The Institute for Clinical and Economic Review (ICER) is a non-profit organization that weighs the costs of prescription drugs against their clinical and social value. Their method is complex, but essentially it designates drugs as "high value" if they deliver an additional, quality-adjusted life year (QALY) for less than $50,000, and "low value" if the ratio of price to QALY is greater than $175,000.

In between $50,000 and $175,000 per QALY, ICER assembles a committee of clinicians, economists, and patients' advocates to judge a drug's value based on a review of the quantitative and qualitative evidence.

An analysis of committee members' votes finds that a drug's potential to improve productivity can help tip its assessment towards "high value."

[…] Committee members in seven cases voted for either “high value” despite unfavorable cost-effectiveness, or for “low value” despite favorable cost-effectiveness.  Factors cited in various published ICER assessments for these “high-value discrepancies” (i.e., votes for high value despite unfavorable cost-effectiveness) included reduced caregiver burden, improved productivity, and disease severity [emphasis added].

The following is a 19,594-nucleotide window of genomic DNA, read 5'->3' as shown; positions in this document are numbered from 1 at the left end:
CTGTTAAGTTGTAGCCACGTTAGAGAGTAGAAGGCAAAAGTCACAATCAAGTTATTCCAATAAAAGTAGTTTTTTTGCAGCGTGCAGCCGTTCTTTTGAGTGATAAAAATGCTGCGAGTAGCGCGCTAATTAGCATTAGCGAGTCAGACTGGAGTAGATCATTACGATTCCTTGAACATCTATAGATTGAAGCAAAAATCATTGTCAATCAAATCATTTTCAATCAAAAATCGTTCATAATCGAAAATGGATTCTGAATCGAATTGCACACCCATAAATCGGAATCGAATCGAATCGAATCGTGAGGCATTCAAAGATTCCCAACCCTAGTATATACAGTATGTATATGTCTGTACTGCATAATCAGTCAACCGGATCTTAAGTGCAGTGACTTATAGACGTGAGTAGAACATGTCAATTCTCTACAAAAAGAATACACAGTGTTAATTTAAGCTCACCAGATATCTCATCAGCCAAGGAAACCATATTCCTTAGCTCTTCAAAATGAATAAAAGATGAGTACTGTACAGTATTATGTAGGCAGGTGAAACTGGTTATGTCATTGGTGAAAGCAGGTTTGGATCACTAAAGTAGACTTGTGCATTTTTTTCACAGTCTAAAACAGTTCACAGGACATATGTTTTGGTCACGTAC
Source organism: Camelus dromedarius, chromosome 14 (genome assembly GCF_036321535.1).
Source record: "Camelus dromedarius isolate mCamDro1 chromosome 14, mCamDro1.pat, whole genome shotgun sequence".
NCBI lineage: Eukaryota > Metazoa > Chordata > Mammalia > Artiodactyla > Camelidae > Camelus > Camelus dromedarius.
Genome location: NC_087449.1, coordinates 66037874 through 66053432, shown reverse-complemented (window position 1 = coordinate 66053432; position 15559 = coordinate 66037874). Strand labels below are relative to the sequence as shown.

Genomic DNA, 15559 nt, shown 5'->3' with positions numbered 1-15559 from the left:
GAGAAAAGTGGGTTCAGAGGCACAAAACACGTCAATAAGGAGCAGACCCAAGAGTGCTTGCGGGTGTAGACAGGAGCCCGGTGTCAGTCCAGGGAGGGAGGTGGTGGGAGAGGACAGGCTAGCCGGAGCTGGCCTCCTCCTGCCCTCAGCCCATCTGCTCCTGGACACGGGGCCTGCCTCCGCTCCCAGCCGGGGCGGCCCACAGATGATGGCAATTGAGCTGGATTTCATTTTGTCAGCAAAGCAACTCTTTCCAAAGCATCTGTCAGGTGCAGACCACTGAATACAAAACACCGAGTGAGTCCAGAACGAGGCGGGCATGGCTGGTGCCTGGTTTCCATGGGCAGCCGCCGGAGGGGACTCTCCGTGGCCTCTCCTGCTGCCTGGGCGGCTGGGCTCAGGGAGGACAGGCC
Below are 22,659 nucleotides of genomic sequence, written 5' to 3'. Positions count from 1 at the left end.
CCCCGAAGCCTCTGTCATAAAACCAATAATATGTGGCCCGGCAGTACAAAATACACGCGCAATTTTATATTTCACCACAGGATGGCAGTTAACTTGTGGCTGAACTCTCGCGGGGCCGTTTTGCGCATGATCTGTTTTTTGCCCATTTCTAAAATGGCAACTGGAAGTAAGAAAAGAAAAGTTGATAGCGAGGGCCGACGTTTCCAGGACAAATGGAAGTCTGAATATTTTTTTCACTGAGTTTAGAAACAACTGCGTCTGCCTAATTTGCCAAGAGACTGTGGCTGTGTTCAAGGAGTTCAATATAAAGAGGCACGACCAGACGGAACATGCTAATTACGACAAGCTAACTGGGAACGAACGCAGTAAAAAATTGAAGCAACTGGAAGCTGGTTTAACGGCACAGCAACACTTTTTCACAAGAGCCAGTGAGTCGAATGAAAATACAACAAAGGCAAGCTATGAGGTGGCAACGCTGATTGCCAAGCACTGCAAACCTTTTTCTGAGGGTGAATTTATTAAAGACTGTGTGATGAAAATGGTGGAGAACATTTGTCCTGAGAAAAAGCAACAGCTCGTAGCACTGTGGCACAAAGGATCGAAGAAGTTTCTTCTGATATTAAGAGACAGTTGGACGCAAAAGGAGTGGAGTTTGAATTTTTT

This insight drives home the importance of including real world productivity outcomes—such as sick day absences and disability leaves, but also assessments of impaired job performance and systematically collected, first-person accounts from patients—when making the business case for effective care.

IBI's recent review of the research literature linking medication adherence to lost work time underscores that evidence for the business value of high-quality care exists. However, more evidence, and of higher quality, is still needed. Going forward, productivity outcomes should become routinely evaluated for any new therapies that are being brought to market.

Without that piece of the puzzle, decisions about investments in workforce health will continue to focus on costs rather than on value.